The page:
WASHINGTON – Pennsylvania Sen. Pat Toomey, a key lawmaker in the Republicans effort to forge a consensus health care plan, said Tuesday he’s open to slowly phasing in reduced federal payments to Medicaid expansion states.
The comment, made in a conference call with Pennsylvania news media, was a nod to moderate Republicans, including Ohio’s Sen. Rob Portman and West Virginia Sen. Shelley Moore Capito. They fear the funding cut consequences of the House health bill before the Senate.
Toomey and Portman have been tasked by Senate Majority Leader Mitch McConnell to come up with a middle ground solution that will gain support from moderate and conservative lawmakers.
About 20 million individuals receive health insurance under Medicaid expansion in the 31 states and the District of Columbia that signed up for the program under the Affordable Care Act, also known as Obamacare. Low-income recipients made slightly too much to qualify for traditional Medicaid or not eligible because they were considered able-bodied adults.
The House bill would not change funding for those already in the expanded program. But starting in 2020, federal funding would scale back from 90 percent to 57 percent for new recipients.
Capito, Portman and others worry that states such as West Virginia, which faces a $500 million budget deficit, could not make up the difference, and fewer people would be able to get affordable health insurance.
With Republicans holding only a two-vote majority in the Senate, GOP leaders are faced with writing a bill that can bridge differences between conservatives and moderates in order to win approval.
Toomey, a member of the select 13-senator group working on a compromise bill, said reducing the funding in 2020 is “probably too sudden and problematic for some state budgets.” He said the talk now has turned to phasing the reduction in federal funding of Medicaid expansion.
It wasn’t immediately clear if that’s enough to ease the fears of moderate Republicans or governors, who have opposed the federal government shifting more Medicaid costs to the states. A spokesman for Portman declined comment. Capito and Pennsylvania Gov. Tom Wolf’s offices didn’t respond immediately to a request for comment.
Despite the concerns, Toomey said Medicaid spending – $338 billion this fiscal year – is growing at an unsustainable rate. “What have we accomplished if governors are thrilled they got a ton of money but Medicaid is on the way to bankruptcy?” he asked. If states believe expanded Medicaid is worth keeping, he added, they should be willing to chip in less than half the cost.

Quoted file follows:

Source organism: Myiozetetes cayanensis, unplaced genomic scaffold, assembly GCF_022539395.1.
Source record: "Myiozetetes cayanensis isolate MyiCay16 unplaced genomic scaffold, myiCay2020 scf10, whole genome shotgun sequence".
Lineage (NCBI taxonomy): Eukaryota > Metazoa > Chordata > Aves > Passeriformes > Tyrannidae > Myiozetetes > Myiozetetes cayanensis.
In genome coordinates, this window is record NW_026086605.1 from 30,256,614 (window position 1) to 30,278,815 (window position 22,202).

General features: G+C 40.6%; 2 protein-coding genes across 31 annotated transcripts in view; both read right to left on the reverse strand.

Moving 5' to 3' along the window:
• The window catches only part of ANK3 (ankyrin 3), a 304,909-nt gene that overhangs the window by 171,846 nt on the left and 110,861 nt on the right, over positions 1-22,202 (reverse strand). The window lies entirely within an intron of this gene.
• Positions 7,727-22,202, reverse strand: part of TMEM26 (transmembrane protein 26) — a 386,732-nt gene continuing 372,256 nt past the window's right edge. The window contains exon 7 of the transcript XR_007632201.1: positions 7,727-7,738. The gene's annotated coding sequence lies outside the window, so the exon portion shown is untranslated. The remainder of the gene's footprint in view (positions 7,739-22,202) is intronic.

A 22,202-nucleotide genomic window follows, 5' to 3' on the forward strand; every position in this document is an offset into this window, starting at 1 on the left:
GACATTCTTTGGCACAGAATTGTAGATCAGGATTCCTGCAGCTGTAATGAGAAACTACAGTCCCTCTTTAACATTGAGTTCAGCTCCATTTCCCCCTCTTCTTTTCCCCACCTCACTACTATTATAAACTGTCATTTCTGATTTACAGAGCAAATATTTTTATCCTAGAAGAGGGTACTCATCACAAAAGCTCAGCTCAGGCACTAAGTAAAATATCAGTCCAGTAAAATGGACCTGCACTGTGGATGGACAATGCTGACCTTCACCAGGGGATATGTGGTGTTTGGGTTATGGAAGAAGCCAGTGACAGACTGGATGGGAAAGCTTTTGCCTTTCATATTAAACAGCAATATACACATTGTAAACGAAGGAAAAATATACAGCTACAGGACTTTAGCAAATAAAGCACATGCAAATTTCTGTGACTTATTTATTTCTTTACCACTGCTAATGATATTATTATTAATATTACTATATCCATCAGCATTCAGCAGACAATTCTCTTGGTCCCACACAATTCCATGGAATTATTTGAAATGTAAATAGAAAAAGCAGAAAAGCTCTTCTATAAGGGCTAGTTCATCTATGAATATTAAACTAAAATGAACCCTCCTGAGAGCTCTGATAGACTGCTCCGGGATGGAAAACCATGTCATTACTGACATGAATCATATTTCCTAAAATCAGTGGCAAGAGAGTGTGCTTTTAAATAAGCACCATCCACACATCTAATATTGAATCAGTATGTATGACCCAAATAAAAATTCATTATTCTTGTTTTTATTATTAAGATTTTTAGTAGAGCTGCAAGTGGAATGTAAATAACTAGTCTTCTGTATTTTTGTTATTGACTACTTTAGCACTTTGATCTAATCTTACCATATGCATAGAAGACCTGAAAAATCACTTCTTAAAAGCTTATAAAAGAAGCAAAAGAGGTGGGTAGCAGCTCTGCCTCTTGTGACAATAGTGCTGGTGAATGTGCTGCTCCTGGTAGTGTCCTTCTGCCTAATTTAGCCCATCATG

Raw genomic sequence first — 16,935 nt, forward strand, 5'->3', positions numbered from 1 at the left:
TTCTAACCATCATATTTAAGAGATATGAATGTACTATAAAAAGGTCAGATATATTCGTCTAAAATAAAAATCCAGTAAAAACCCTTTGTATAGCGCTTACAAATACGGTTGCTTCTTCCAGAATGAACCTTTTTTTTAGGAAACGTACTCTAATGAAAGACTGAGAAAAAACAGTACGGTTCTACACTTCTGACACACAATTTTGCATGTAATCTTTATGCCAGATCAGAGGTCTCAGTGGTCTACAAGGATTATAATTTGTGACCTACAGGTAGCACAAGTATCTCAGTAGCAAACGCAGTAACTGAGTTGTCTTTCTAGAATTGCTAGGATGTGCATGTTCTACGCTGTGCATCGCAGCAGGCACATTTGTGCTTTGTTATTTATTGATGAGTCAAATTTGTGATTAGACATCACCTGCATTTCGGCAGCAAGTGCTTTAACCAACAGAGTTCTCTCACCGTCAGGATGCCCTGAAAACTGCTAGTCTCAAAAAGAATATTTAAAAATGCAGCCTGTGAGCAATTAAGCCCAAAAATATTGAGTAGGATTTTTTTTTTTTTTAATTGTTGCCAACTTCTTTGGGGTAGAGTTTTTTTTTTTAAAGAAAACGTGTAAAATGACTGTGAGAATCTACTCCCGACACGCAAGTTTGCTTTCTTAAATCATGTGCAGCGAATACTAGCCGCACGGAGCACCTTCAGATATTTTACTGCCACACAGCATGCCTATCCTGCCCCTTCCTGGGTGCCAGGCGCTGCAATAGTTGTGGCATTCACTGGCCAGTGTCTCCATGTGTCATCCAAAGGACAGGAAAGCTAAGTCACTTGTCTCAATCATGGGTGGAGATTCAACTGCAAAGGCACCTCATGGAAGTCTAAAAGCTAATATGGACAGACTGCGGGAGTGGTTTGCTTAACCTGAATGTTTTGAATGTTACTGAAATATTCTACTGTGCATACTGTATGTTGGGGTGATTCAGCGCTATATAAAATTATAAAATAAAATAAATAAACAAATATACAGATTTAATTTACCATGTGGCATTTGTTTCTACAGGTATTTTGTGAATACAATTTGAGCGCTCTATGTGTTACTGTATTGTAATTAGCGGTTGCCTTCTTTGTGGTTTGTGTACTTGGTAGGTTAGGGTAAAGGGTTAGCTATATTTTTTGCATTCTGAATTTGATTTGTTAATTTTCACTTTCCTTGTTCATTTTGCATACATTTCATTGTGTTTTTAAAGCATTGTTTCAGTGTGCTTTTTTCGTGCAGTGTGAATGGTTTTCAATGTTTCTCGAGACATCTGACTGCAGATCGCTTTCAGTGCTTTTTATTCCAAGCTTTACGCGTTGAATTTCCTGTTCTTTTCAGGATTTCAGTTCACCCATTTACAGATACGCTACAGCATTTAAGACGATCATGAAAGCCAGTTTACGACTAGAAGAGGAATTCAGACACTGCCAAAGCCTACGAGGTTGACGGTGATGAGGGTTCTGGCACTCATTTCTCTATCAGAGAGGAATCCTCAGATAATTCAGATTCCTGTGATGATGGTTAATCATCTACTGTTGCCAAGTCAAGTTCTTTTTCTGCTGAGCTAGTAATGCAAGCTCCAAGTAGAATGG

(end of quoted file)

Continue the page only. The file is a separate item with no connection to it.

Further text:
In addition to reducing federal spending on expanded Medicaid, the House health care bill caps federal spending growth for traditional Medicaid program as well.
Currently, the federal government spends its share of Medicaid costs no matter how quickly it grows. The House plan curbs future increases to the medical inflation rate.
Health policy groups say that approach will not keep up with costs if expensive new drugs or treatments results in health care expenses accelerating quickly, something Republicans say hasn’t happened in the last 15 years.
Pre-existing medical conditions is another issue dividing Republicans, and Toomey said the GOP working group is striving to ensure that sick and disabled individuals continue to get insurance coverage. The House plan preserves the Obamacare ban against insurers denying coverage to people with medical conditions. But the plan also gives states authority to allow insurers to charge them higher rates.
Toomey said Obamacare has driven up premiums to young, healthy people, who are refusing to buy insurance because of the cost. He said that means insurers are losing money on older people with medical conditions, causing them to refuse to participate in the government health care program. That, in turn, leaves states such as Iowa in danger of having no insurance company offering subsidized coverage.
“There’s a full-blown death spiral underway,” Toomey said. But he said Senate Republicans are looking at other ways to deal with the issue than the House’s approach.
Meanwhile, a group of Democratic senators from states like West Virginia, Massachusetts and New Hampshire hit hard by the opioid epidemic said the proposed Medicaid cuts will make it more difficult for the addicted to get treatment.
They also criticized a provision of the House plan allowing states to abandon the Obamacare provision guaranteeing coverage for essential health benefits, including drug treatment.
Sen. Joe Manchin, D-W.V. said at a press conference “it’s callous to say you’re going to cut back on people for the first time being able to get treatment. That’s absolutely unconscionable.”
Sen. Ed Markey, D-Ma., accused Republicans of proposing to cut health benefits to pay for tax cuts for higher-income people. “You can’t say on one hand you care about the issue and (then) slash the funding for the access families’ need for treatment,” he said.
Contact CNHI Washington reporter Kery Murakami at email@example.com.